Sarat Chandra was born on 15th September in 1876 and died on 16th January 1938. He lived in the rejuvenated Bengal just after the Renaissance and had first-hand knowledge of the zamindari system prevalent in those days and the life of women in Bengal just awakening into a new age. He created a world of strong traditional as well as socially aware women. In the process we come across weak male characters as in Devadas and the central character in Bada Didi, Surendra.
Coming to Bada Didi, the opening lines give us an idea of the nature of the central character, (other than Madhavi, called Bada Didi) Surendra in this novel. He is like grass that can fire up or cool down easily. Weak as they were such people need someone to stand behind them constantly to support and keep the fire going. Like a small stick used to push up the wick in the lamp as when it becomes weak some person needs to stand behind him to keep the lamp burning. Endowed with intelligence strength and trust, Surendra cannot entirely take the responsibility of any job. He may do it with great enthusiasm for a while and leave part of it totally unattended.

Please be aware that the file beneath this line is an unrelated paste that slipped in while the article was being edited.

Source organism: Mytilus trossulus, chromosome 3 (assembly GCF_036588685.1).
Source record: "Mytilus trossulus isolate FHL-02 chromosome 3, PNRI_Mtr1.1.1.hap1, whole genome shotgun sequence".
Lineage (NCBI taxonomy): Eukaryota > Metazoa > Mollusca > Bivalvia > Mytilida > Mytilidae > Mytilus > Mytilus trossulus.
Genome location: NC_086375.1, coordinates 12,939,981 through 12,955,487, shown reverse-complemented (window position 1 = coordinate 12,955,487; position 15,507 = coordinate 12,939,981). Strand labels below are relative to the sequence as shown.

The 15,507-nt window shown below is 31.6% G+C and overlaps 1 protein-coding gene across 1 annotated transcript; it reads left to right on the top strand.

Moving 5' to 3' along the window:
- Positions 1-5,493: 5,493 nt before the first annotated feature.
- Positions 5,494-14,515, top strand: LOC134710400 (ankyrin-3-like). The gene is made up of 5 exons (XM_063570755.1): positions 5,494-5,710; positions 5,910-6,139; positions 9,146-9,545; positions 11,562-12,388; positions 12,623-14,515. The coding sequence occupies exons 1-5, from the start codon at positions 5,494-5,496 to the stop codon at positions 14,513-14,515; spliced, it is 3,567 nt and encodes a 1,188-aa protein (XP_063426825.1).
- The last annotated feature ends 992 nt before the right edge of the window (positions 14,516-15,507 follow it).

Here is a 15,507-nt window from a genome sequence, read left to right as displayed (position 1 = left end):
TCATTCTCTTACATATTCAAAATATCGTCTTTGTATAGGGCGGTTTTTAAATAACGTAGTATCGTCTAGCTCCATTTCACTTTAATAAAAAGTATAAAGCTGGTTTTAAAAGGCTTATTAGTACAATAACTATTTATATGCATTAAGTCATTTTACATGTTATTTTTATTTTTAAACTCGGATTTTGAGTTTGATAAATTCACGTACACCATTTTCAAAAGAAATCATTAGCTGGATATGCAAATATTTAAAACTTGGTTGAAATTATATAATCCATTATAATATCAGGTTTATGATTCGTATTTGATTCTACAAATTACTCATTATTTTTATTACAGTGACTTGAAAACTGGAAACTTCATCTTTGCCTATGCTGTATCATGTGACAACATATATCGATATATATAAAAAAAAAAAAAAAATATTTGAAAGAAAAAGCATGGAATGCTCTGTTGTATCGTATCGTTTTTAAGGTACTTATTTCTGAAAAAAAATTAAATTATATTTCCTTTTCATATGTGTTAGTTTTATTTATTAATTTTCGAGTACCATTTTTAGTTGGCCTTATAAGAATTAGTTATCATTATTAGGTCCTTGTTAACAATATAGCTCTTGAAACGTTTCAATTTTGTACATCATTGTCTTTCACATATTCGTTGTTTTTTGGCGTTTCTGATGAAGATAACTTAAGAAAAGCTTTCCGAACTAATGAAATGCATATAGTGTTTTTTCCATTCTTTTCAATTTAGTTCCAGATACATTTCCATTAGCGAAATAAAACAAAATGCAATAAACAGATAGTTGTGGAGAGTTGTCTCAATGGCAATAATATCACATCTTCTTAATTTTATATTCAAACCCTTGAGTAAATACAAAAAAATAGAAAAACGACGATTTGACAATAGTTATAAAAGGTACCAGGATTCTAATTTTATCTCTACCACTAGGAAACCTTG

The son of a lawyer in the western part of Bengal, he studied his MA there living with his father. He was blessed with a stepmother who took good care of him always and with great sense of belonging nags him to do things right way. His friends who visit him often point out to him that she dominates his life too much and repeatedly tell him it is easier to run away from such controls than to live with them constantly. In one weak moment he leaves the house and runs away without telling his family about his whereabouts. He finds it difficult to survive without the support and care provided to him thus far by his stepmother, but decides not to go back. He suffers from homelessness, hunger and suffers distress due to lack of any employment. He chances upon Vraja Lahiri babu, an old zamindar who takes him into his house and asks him to help his son and daughter in their studies. He agrees and settles there. But he was too lazy to teach her. Simply eats and lives on the generosity of his landlord.